Rubidium unlike other Alkali metals will not float on water due to its high density. Rubidium was discovered in 1861 by German chemists Robert Bunsen and Gustav Kirchhoff using spectroscopy. They analysed the mineral lepidolite and witnessed a bright red emission line. Rubidium is named after the Latin ‘rubidus’ which means deep red. Rubidium has a number of uses, primarily in fireworks. Rubidium’s isotopes exhibit radioactive activity and Rb 87 is commonly sed in laser cooling and also in atomic clocks. It is located in Group 1, an Alkali metal. It has a melting point of 39.9°c and a boiling point of 688°c.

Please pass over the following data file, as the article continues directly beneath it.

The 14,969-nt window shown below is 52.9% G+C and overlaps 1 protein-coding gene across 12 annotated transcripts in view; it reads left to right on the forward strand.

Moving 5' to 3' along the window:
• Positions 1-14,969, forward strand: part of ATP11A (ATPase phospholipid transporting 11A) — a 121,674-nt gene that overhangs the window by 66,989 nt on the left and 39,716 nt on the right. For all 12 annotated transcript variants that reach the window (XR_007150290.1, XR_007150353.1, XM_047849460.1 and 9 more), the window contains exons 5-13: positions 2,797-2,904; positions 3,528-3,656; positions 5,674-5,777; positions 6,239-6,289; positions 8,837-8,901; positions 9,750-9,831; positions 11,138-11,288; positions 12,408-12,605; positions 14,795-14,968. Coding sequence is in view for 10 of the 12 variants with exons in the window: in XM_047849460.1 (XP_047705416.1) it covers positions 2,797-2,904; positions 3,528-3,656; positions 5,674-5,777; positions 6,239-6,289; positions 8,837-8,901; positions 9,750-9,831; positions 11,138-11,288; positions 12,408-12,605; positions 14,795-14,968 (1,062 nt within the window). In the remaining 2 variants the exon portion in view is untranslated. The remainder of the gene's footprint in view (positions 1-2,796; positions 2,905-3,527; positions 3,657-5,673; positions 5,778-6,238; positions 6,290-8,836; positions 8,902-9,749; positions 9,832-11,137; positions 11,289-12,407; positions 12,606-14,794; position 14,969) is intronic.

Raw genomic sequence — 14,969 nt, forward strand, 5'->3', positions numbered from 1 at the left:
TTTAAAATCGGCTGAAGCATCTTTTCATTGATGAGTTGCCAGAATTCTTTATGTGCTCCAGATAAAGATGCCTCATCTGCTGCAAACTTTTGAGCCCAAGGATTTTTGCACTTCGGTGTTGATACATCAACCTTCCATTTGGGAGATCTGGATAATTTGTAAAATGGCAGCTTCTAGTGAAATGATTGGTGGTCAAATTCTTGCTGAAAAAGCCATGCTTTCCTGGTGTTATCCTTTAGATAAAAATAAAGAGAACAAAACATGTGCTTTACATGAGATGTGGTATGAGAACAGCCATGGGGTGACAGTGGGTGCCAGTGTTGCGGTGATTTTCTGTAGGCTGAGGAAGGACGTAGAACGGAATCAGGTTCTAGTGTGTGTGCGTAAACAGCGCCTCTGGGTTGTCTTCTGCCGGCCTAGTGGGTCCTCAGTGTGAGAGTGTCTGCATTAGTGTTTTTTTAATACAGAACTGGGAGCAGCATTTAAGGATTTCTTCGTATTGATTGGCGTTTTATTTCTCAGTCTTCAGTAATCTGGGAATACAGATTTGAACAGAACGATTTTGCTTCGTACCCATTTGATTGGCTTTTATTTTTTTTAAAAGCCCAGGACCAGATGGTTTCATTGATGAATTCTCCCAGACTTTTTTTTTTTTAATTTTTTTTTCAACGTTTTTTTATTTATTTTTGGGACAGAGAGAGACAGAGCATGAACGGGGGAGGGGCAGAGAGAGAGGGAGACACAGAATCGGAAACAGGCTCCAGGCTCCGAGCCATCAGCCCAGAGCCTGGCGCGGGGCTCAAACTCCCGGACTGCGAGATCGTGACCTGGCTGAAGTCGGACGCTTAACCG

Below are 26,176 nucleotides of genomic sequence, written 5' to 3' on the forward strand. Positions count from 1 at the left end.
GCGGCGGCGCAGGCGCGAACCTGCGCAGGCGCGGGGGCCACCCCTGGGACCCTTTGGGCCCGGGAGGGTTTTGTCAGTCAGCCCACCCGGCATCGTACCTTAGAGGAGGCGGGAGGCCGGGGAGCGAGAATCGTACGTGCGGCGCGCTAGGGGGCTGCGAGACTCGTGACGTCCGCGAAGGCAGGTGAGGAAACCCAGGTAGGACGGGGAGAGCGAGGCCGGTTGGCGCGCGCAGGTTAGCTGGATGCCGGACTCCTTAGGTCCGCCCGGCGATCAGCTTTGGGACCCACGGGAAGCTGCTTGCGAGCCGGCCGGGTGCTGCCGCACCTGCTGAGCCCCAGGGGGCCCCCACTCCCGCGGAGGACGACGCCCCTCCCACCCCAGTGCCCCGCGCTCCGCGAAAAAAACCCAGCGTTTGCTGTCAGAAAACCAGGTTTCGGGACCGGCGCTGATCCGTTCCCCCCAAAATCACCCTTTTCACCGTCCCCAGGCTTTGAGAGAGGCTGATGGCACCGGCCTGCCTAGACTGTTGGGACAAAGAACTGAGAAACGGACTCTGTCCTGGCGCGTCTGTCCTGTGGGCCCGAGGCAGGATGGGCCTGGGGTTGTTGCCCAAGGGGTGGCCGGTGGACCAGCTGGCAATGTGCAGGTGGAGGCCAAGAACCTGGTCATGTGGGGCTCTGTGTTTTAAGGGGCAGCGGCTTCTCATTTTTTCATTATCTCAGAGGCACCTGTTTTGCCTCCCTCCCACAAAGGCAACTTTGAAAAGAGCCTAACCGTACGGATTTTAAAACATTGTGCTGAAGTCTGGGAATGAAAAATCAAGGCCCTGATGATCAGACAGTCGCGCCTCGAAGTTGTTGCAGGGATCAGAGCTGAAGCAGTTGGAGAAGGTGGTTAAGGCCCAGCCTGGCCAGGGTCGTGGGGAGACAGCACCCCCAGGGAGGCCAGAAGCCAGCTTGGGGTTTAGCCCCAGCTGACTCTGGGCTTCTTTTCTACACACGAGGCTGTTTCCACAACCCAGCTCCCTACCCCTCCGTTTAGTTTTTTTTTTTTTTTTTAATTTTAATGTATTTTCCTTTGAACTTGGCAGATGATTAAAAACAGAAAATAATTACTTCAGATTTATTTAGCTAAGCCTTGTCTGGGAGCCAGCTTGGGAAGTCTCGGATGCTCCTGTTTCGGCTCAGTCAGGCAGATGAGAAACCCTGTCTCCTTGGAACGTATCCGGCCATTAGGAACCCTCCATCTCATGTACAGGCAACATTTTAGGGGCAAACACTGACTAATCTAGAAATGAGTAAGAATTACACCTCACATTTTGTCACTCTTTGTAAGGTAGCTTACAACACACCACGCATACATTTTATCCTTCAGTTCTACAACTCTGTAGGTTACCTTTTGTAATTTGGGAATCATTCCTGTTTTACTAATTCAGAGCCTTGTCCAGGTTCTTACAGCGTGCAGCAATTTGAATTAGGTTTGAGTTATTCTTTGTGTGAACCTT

R. Bunsen, G. Kirchoff
Used as a catalyst, photocells, and vacuum and cathode-ray tubes.
Occurs abundantly, but so widespread that production is limited. Usually obtained from lithium production.